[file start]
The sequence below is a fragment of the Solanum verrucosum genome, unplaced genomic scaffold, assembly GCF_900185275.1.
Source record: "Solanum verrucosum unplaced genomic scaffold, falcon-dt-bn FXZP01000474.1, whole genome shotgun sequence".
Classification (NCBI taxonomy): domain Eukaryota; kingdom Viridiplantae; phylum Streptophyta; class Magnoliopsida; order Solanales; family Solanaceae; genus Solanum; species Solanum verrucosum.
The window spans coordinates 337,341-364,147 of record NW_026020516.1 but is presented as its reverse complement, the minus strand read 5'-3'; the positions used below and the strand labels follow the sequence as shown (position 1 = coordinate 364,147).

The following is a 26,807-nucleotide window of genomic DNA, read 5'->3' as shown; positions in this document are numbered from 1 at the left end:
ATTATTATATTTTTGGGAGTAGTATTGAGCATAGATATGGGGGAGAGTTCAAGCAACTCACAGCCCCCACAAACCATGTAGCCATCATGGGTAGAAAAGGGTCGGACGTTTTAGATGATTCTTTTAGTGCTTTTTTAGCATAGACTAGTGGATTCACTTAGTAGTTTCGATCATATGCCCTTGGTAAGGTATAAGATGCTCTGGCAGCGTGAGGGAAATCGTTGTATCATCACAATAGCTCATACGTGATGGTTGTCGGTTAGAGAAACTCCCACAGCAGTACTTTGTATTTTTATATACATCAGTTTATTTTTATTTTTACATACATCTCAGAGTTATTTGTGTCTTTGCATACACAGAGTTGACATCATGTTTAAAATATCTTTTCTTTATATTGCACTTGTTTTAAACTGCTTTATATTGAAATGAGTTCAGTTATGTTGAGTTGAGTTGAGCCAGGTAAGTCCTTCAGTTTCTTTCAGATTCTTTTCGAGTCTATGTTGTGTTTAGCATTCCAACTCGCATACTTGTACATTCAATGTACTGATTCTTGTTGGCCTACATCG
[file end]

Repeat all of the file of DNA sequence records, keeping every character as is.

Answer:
The sequence below is a fragment of the Solanum verrucosum genome, unplaced genomic scaffold, assembly GCF_900185275.1.
Source record: "Solanum verrucosum unplaced genomic scaffold, falcon-dt-bn FXZP01000474.1, whole genome shotgun sequence".
Classification (NCBI taxonomy): domain Eukaryota; kingdom Viridiplantae; phylum Streptophyta; class Magnoliopsida; order Solanales; family Solanaceae; genus Solanum; species Solanum verrucosum.
The window spans coordinates 337,341-364,147 of record NW_026020516.1 but is presented as its reverse complement, the minus strand read 5'-3'; the positions used below and the strand labels follow the sequence as shown (position 1 = coordinate 364,147).

The following is a 26,807-nucleotide window of genomic DNA, read 5'->3' as shown; positions in this document are numbered from 1 at the left end:
ATTATTATATTTTTGGGAGTAGTATTGAGCATAGATATGGGGGAGAGTTCAAGCAACTCACAGCCCCCACAAACCATGTAGCCATCATGGGTAGAAAAGGGTCGGACGTTTTAGATGATTCTTTTAGTGCTTTTTTAGCATAGACTAGTGGATTCACTTAGTAGTTTCGATCATATGCCCTTGGTAAGGTATAAGATGCTCTGGCAGCGTGAGGGAAATCGTTGTATCATCACAATAGCTCATACGTGATGGTTGTCGGTTAGAGAAACTCCCACAGCAGTACTTTGTATTTTTATATACATCAGTTTATTTTTATTTTTACATACATCTCAGAGTTATTTGTGTCTTTGCATACACAGAGTTGACATCATGTTTAAAATATCTTTTCTTTATATTGCACTTGTTTTAAACTGCTTTATATTGAAATGAGTTCAGTTATGTTGAGTTGAGTTGAGCCAGGTAAGTCCTTCAGTTTCTTTCAGATTCTTTTCGAGTCTATGTTGTGTTTAGCATTCCAACTCGCATACTTGTACATTCAATGTACTGATTCTTGTTGGCCTACATCG